Books, Uncategorized

Was Nabokov Autistic?

I am a mild old gentleman who loathes cruelty.

When we were post-toddlers, me and my little brother used to fold the half of a light bed, and wrap each other, taking turns, because we loved the pressure stimulation. The love of pressure stimulation is a common enough trait among Aspies. Yesterday, I read that the “toddler Nabokov would squirm in a snug tunnel fashioned with the divan’s bolsters and closed up at the ends with a couple of its cushions.”

Was Nabokov autistic? I feel so. I asked Tyler Cowen, and he said that he has long had the same feeling, and that he can think of more evidence to support this, though he cannot recall them offhand.

In an interview, Nabokov once said that he had tried to drive only twice. The first time he tried, he was a teen, and the next attempt was many decades later. He miserably failed in both the attempts. He once said that he thinks like a genius, writes like a distinguished author, but speaks like a child—and that what pains him the most is cruelty. He thinks in pictures, he claimed, and that he found it hard to recall names and numbers because it was harder to visualize them. Nabokov had a fascination with other species, like butterflies, which again is a common enough trait. Lepidoptera was his obsession. He was also in love with words, and languages.

Nabokov claimed that he always had to write the answers down, while giving interviews or lecturing. He also hated pornography, and four-letter words. Nabokov was also an amusic, but, of course, there are many Aspies who love music. I myself cannot read or write when I am not listening to music. Nabokov was a synesthete, and was a calculation prodigy, but lost the skill at 7, after a bout of delirium. He wrote in his memoir, This gift played a horrible part in tussles with quinsy or scarlet fever, when I felt enormous spheres and huge numbers swell relentlessly in my aching brain.” When I once fell ill, I too felt that the chain of arguments inside my mind were too hard to cope with. I could hear these sentences inside my head, which I often repeated to myself, for clarity in the writing process.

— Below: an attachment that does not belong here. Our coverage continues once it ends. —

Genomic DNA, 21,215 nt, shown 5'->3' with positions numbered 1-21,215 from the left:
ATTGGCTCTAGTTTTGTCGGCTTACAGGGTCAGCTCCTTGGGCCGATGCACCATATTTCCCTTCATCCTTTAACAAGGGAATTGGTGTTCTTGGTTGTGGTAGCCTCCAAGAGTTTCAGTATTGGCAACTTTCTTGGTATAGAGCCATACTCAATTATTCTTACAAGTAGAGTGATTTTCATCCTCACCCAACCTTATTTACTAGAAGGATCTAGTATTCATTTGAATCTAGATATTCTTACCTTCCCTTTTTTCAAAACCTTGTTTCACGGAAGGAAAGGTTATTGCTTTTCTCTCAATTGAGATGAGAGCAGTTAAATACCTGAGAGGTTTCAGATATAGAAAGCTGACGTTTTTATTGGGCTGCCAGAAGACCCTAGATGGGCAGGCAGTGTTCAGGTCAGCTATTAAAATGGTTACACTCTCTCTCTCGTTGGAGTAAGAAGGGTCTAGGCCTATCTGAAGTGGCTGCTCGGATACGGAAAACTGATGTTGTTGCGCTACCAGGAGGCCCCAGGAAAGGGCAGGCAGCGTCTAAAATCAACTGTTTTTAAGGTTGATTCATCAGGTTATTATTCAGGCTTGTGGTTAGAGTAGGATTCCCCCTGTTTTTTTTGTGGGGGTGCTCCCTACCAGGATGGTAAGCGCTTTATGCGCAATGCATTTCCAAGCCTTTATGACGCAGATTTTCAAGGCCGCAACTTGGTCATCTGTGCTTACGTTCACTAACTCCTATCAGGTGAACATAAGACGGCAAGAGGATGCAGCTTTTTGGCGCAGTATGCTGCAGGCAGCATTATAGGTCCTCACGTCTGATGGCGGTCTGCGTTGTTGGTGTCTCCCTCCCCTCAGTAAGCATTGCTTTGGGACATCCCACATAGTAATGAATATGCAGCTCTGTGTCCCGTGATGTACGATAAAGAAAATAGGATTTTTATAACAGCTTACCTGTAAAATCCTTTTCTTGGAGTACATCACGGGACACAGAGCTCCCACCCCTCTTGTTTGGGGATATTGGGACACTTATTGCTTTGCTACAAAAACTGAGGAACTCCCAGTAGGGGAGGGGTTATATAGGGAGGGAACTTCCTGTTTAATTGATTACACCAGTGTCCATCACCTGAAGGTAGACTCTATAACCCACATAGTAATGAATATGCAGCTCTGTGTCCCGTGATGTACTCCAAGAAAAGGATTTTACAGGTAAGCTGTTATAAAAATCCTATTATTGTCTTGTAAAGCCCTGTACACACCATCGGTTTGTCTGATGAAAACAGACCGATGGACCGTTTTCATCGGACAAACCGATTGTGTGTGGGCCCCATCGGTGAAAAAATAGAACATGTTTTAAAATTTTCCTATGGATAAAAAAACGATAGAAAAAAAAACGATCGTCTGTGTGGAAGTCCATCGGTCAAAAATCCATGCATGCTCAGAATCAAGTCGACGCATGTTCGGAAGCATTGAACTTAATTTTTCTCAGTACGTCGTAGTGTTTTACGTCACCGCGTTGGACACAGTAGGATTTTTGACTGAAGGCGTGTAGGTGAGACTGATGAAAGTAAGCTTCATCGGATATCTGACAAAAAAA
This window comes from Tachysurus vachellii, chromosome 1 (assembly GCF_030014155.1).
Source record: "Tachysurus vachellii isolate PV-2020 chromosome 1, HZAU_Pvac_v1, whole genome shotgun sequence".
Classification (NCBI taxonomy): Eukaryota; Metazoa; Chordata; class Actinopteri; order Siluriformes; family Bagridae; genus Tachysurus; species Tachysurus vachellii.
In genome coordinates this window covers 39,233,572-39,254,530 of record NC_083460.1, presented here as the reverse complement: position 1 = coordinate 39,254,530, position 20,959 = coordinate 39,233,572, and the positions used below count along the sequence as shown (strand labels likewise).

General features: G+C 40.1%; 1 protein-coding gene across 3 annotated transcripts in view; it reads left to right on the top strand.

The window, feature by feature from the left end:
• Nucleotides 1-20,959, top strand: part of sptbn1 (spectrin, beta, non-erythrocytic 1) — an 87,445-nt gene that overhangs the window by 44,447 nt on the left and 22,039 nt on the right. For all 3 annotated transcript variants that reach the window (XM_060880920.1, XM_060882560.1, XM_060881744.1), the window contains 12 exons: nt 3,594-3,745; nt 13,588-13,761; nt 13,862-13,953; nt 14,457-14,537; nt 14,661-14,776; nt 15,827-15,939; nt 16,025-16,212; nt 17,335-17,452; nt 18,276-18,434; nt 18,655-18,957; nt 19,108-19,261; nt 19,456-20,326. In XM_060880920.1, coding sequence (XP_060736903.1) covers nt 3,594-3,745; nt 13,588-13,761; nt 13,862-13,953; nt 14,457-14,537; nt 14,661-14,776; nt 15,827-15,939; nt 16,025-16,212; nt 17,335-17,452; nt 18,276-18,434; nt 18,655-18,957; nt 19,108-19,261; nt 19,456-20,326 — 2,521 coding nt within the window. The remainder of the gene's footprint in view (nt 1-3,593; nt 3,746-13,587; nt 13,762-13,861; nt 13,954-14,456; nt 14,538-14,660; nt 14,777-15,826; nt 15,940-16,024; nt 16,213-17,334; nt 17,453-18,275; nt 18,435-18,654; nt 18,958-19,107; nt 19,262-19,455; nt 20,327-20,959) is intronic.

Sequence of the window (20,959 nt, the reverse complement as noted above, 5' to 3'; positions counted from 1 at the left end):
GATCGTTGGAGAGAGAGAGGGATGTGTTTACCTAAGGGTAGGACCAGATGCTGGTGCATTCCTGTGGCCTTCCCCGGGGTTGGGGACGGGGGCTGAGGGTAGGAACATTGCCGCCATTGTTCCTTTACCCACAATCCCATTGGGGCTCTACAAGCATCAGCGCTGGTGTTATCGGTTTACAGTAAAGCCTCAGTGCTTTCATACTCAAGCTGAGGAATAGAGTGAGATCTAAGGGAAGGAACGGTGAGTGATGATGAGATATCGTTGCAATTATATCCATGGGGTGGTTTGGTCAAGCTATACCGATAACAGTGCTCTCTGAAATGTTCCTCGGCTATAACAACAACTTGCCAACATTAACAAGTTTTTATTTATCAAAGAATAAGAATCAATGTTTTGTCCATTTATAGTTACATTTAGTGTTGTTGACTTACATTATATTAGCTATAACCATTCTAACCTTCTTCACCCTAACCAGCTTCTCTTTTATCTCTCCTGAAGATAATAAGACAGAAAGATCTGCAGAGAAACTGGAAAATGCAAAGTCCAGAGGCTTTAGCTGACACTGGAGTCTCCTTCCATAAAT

Post Script: I am of course, using the concept autistic in the sense Tyler Cowen uses it: “People with the cognitive strengths and weaknesses of autism.” If Nabokov was autistic, he, of course, was autistic in the sense Tyler himself is autistic, or Warren Buffet is autistic. Tyler’s is the best work on autism I have ever read. It is also one of the best works that celebrate human heterogeneity. Manu Joseph’s novel, The Illicit Happiness Of Other People, is again, an excellent defense of human heterogeneity, though he gets things in the reverse. Unfortunately, neither of these works are explicitly Szaszian.

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